In the slopes overlooking downtown Medellin, Colombia’s second-largest city, gun-toting gangs reign over vast stretches of neighbourhoods, overseeing the local drug trade, demanding extortion fees from businesses and enforcing rules about who comes and goes on their turf.
Now, such gangs, which employ up to 14,000 people, have declared that they are ready to give it all up. On June 2, after nine months of secret meetings with officials, 16 gang leaders — imprisoned at a maximum security prison outside of Medellin — announced that they would officially begin dialogues with the government to discuss their disarmament and reintegration into society.
“We want to start down a different path: one of peace, of forgiveness and of reconciliation,” said Sebastian Murillo, a spokesperson for the gangs and a jailed leader of La Oficina, a drug-trafficking group originally founded as part of Pablo Escobar’s Medellin Cartel.
Since the 1980s, Colombia has pursued talks with the politically motivated rebel and paramilitary groups that have fuelled a nearly six-decade-long conflict in the countryside. But for the first time, Colombia is now using a similar approach to dismantle urban gangs, seeking to end criminal rule in the cities.
“One way that Colombia has learned to reduce violence is through peace processes,” said German Valencia, a researcher at Antioquia University’s Institute of Political Studies. “But a peace process doesn’t have to necessarily be political.”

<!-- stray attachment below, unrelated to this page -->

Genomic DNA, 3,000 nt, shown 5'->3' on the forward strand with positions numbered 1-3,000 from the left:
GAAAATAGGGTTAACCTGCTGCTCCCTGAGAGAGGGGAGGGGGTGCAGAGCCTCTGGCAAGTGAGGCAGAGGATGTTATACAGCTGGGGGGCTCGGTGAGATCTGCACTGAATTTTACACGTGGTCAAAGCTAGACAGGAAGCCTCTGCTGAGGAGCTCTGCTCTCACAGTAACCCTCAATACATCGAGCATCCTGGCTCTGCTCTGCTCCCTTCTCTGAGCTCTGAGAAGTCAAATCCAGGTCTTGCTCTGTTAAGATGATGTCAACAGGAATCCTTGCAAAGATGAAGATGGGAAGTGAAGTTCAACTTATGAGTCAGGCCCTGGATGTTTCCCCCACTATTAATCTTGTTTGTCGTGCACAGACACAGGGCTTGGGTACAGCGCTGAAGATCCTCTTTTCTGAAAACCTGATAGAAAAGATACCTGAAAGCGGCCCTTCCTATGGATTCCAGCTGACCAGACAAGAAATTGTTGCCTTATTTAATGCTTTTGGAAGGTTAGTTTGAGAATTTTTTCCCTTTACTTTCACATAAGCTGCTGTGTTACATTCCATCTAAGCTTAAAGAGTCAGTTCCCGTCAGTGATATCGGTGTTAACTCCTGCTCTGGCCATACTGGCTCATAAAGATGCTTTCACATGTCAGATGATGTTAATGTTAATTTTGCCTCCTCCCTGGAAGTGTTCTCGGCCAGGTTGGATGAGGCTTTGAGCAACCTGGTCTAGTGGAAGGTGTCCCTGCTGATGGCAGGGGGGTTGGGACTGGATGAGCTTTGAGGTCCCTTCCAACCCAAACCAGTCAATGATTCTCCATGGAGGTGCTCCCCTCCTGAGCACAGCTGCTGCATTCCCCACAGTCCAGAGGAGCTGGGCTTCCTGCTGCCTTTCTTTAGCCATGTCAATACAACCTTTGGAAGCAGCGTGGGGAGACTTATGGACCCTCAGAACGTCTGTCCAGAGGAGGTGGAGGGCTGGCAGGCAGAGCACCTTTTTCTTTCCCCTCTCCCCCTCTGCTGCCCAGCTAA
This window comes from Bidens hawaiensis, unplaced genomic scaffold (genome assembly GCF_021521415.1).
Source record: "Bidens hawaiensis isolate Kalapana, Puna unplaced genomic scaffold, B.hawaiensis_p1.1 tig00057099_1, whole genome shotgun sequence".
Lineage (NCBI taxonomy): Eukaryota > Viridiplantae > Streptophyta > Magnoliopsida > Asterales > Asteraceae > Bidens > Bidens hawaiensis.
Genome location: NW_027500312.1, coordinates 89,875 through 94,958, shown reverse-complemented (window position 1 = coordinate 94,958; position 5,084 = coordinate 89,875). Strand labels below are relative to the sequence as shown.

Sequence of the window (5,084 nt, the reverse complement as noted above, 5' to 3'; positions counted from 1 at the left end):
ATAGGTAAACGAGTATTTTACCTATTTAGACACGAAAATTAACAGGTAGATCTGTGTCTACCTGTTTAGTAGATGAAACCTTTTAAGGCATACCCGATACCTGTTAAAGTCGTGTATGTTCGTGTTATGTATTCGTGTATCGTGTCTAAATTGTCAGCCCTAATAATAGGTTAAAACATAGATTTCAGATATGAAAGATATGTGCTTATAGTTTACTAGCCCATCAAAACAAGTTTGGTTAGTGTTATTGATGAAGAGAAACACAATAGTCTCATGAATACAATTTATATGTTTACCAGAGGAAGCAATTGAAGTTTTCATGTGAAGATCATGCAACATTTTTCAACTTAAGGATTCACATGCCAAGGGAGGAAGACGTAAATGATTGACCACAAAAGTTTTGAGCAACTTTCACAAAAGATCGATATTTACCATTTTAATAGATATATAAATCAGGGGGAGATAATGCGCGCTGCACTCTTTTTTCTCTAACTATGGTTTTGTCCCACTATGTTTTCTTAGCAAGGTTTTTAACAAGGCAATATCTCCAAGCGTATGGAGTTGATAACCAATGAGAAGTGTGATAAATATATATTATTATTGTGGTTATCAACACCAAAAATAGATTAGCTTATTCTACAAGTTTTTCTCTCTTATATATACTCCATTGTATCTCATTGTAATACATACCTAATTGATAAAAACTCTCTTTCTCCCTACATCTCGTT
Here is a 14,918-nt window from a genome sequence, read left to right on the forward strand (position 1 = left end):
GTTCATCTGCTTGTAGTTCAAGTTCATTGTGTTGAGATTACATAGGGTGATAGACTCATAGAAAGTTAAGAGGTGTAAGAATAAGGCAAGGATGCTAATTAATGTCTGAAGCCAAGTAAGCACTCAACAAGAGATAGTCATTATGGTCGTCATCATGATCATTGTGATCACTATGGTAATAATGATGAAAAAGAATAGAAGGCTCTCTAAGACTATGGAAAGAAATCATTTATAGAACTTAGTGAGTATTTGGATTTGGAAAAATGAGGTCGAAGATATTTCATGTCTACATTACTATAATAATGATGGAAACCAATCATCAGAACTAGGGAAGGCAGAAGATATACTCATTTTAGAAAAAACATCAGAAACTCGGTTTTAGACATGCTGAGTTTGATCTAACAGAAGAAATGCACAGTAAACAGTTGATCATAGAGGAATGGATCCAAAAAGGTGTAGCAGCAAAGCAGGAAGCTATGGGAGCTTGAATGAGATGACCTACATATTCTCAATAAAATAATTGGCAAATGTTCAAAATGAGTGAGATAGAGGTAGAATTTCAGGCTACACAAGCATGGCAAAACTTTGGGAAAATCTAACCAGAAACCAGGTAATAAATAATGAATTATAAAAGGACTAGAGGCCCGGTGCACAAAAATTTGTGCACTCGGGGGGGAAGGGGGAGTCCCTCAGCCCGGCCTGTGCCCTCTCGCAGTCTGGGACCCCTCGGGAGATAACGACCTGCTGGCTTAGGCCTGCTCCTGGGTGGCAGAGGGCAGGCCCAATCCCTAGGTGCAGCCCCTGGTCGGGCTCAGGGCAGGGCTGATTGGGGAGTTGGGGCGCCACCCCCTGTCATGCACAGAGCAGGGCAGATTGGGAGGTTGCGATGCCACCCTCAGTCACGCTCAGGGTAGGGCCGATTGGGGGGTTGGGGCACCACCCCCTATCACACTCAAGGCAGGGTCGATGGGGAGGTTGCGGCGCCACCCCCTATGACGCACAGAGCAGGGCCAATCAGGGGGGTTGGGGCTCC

In the wake of a 2016 peace deal between the Revolutionary Armed Forces of Colombia (FARC) and the government, violence has returned to pockets of the country.
More than 50 armed groups now compete for lucrative drug routes and illegal mine networks abandoned by the FARC. President Gustavo Petro has pledged to cut down the number of groups through dialogue and negotiation, as part of his “Total Peace” strategy.
The National Liberation Army (ELN), a leftist rebel organisation, and a dozen other groups control large swaths of Colombia’s rural areas nowadays. On Friday, the ELN signed a temporary ceasefire with the government — a major milestone — while the other armed groups have likewise expressed interest in government dialogue.
But to curb the proliferation of violence, Medellin is key, experts said. Approximately 40 percent of Colombia’s armed groups have a presence in the city.
“It doesn’t make sense to think of a ‘Total Peace’ if the dynamics of urban violence in Colombia aren’t also taken into account,” said Mariana Duque, a political science researcher at the Pontifical Bolivarian University in Bogota.
Because of the armed conflict and the mass displacement of more than eight million people in the country, a majority of Colombians — about 80 percent — now live in cities. There, conflict has remained prevalent, with gangs recruiting youth, extorting businesses and trafficking drugs.
While rates of violence have plummeted in Medellin, a city once known as the murder capital of the world, experts said that non-violent crimes like extortion have actually increased as gangs expand throughout the city.